In Ontario, the local Medical Officer of Health (MOH) has five specific functions to lead or carry out, with the assistance of his/her health unit, in the event of an influenza pandemic. As the development of pandemic plans is proceeding at many levels by services, agencies, businesses and other organizations, it is helpful to understand the breadth and the limitations of local public health capacities and responsibilities.
1. Overall Jurisdictional Coordination
The local MOH has been designated by the Ministry of Health and Long-Term Care as the health lead for pandemic planning. The MOH engages all aspects of the health care system in coordinated planning including hospitals, long-term care homes, emergency medical services, community-based service providers and public health laboratories in the jurisdiction of the health unit. During an actual pandemic, the local MOH would continue to function in a leadership and coordination role.
The local public health unit has primary responsibility for the collection, analysis and dissemination of disease surveillance information during a pandemic. It is legally necessary that some surveillance information regarding the course of the pandemic (e.g. who is diagnosed with influenza) be reported to the health unit which in turn is required to report that information to provincial authorities (who then pass it on nationally and internationally). In order to carryout public health surveillance, monitoring systems, including voluntary monitoring (e.g. school or workplace absences) may be set up to aid in the collection of information. All subsequent decisions and recommendations for action, at all levels, in a pandemic will be based on surveillance information.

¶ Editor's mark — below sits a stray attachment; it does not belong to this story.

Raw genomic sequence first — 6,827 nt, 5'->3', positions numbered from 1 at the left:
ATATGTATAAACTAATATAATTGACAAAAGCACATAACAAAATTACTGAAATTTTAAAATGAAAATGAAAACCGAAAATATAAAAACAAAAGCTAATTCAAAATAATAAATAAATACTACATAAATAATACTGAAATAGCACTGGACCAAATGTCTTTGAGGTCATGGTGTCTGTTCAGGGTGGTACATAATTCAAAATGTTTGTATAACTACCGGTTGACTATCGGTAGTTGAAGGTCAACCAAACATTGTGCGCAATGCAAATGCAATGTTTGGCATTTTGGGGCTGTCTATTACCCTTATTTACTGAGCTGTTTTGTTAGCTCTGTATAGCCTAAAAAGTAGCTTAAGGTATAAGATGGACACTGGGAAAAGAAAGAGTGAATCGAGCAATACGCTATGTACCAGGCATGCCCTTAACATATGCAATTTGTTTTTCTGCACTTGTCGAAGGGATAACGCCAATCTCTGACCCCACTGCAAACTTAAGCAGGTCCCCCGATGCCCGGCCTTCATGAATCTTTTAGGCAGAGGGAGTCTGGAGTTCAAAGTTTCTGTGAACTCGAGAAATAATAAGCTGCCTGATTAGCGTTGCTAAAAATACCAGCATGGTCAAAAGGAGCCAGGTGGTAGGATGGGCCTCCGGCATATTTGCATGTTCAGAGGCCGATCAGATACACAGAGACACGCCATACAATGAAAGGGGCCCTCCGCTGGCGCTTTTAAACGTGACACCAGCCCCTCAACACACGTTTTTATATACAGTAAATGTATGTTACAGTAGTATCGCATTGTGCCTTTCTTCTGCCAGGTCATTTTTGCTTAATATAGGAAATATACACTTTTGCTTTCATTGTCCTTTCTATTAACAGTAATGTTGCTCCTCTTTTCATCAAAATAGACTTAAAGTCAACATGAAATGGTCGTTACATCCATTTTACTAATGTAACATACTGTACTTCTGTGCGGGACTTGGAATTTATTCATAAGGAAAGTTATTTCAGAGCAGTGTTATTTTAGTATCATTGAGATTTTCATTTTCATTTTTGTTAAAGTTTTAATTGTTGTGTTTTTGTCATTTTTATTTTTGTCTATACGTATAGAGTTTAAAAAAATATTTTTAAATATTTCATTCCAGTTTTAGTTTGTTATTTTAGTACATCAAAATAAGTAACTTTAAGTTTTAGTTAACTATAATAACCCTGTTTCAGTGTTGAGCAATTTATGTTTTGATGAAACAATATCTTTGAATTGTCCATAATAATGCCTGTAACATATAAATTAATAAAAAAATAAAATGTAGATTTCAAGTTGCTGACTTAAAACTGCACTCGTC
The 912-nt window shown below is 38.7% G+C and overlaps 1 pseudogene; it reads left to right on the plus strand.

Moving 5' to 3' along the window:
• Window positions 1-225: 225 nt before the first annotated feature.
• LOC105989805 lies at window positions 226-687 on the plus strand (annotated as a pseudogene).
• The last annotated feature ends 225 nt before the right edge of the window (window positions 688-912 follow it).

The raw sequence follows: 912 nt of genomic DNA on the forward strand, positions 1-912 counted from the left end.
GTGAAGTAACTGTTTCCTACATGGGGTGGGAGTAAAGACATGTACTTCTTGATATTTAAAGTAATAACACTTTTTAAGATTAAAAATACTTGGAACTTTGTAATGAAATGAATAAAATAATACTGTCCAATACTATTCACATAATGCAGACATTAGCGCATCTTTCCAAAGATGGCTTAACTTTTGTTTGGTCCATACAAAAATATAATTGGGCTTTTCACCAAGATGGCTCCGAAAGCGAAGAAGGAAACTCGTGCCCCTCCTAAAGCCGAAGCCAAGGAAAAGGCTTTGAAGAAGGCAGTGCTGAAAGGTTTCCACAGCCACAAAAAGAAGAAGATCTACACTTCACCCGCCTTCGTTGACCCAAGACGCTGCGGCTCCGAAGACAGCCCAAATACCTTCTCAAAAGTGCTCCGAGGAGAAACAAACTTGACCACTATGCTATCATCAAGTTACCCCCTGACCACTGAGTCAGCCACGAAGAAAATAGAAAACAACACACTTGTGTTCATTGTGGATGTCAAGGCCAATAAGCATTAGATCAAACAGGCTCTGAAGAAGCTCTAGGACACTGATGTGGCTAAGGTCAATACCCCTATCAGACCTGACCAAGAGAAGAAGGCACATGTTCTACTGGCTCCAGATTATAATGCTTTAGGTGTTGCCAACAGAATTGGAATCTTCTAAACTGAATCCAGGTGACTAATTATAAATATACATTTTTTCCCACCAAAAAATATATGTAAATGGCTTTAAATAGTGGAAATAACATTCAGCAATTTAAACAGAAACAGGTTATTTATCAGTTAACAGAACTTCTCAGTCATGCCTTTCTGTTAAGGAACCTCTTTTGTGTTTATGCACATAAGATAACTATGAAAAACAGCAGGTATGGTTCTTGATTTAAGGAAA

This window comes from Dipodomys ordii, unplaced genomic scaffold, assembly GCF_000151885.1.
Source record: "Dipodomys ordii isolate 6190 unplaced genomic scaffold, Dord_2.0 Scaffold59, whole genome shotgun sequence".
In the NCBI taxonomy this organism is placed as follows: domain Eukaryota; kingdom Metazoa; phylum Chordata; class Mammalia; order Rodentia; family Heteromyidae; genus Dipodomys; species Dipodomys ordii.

Ontario, through its provincial pandemic influenza plan, has given local public health units sole responsibility for the local storage and distribution of the provincial supply of pandemic influenza vaccines. Depending on the supply situation at any particular time during the pandemic, the health unit will either directly administer vaccines (through mass immunization clinics) or distribute them to physicians and health care institutions for administration to the public.
4. Public Health Measures
The local MOH has authority to order certain public health measures that, in his /her opinion and based on surveillance information, are necessary to control the spread of the pandemic locally. These may include such actions as the closure of schools or businesses, or the cancellation of mass social, cultural or sporting events. It also could involve orders for the isolation of ill individuals or families, restrictions on movement between areas or other similar measures to reduce contact between individuals or groups of people. Public health measures as well include more general voluntary recommendations such as frequent hand washing or the maintaining of a recommended minimum physical distance when speaking to another individual.
The MOH will play a leadership role in communicating authoritative public health information and recommendations to individuals, the public and other stakeholders throughout the pandemic emergency.
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